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Proceeding Paper

Pesticide Distribution in Pond Sediments from an Agricultural Catchment (Auradé, SW France) †

Laboratory of Functional Ecology and Environment, University of Toulouse, CNRS, 31000 Toulouse, France
LTSER Zone Atelier Pyrénées-Garonne, CNRS, University of Toulouse, 31000 Toulouse, France
LTER Bassin Versant Auradé, IR OZCAR, CNRS, University of Toulouse, 31000 Toulouse, France
Authors to whom correspondence should be addressed.
Presented at the 5th International Electronic Conference on Water Sciences, 16–30 November 2020; Available online:
Environ. Sci. Proc. 2021, 7(1), 13;
Published: 14 November 2020
(This article belongs to the Proceedings of 5th International Electronic Conference on Water Sciences)


Currently, pesticides are massively used in agricultural areas end up in watercourses, as they are usually final receptacles of organic contamination. A large number of wetlands such as ponds occurred in agricultural catchments. They are dynamic and complex systems which contains different compartments like the water column, sediments and biota. The sediment compartment can store contaminants according to their physicochemical properties, but this process is continuously challenged because of settling and resuspension mechanisms. The role of the sediments regarding pesticides behavior and their fate is still poorly investigated. Our study aimed to fill this gap, particularly considering the Bassioué pond, which is located in the carbonated agricultural upper sub-catchment of the Auradé critical zone observatory (Gers, France), with a wheat/sunflower crop rotation and a steep slope enhancing erosion phenomenon. We focused on pesticide storage in the sediments which represent the main compartment due to the environmental conditions. Our current objective was to understand (i) how and where pesticides are stored in the sediments, and (ii) the relationship with the characteristics of sediments, supposed to be highly involved in the storage and degradation of pesticides. Two field campaigns were carried out to collect sediment samples within a regular quadrat from the inlet to the outlet of the pond in autumn 2019 and summer 2020 at different depth. A set of three pesticide was quantified as well as sediment texture. The results highlighted that sediment particle size distribution varied between upstream and downstream of the pond: from the finest to the coarsest; as did the spatial distribution of pesticides. This reveled that pesticides were partly controlled by their physicochemical properties: most hydrophilic pesticides had greater affinity with the finest fractions of the sediments. A difference in pesticide storage according to the depth has been observed, especially for boscalid (logKOW = 3) which was found in greater quantities in the deepest samples, with increasing coarse silt content. Finally, a seasonal effect was also observed on pesticide levels, as their presence was highly driven by firstly their uses in the catchment and secondly by the soil erosion occurring during intense spring flood events. This work provides new knowledge on the role of ponds in pesticide storage, dissipation and transfer downstream, which can·be used for agricultural landscape management.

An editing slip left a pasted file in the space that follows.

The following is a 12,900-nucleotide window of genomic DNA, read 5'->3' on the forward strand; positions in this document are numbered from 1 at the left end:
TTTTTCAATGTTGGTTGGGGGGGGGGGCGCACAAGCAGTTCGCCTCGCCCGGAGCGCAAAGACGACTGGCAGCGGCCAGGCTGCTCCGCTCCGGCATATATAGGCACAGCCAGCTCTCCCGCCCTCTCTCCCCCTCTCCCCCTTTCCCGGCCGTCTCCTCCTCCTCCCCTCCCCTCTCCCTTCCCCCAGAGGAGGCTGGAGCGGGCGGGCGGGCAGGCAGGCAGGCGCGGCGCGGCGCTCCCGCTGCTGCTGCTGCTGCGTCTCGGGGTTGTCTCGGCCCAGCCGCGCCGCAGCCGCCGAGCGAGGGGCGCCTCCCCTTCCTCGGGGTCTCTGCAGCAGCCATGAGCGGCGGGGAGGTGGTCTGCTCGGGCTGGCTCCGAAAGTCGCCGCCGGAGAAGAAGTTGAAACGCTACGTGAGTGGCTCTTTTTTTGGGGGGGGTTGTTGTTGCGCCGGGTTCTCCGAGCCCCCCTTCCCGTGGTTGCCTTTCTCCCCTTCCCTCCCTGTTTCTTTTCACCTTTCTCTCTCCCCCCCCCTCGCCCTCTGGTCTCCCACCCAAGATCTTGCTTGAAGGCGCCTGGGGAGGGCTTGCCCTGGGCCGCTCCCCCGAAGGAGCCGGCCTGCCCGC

1. Introduction

Owing to their ubiquitous presence in soils and watercourses, pesticides represent a major issue in environmental risk assessment, particularly in agricultural areas. Indeed, for many years now, pesticides have been massively detected in agricultural catchment areas, notably in wetlands [1,2]. Wetlands play an essential role in the transfer of contaminants and in the quality of aquatic systems [3]. Among these wetlands, ponds, natural or artificial are known to participate in pesticide dissipation as they are composed of many compartments which can interact with these contaminants. For example, the water column can transport pesticides, sediment and vegetation can store and possibly degrade these contaminants [4]. Thus, they represent a dynamic and complex environment, which could be used for a better land management for pesticide reduction in agricultural zones [5].
Among the processes inherent in this system, storage mechanisms play a major role in the dissipation of pesticides, particularly in bottom sediments. In erosive areas, this compartment is constantly in undergoing evolution due to sedimentation and resuspension processes. Thus, the upper layer of sediment which is in constant interaction with the water column is the most reactive.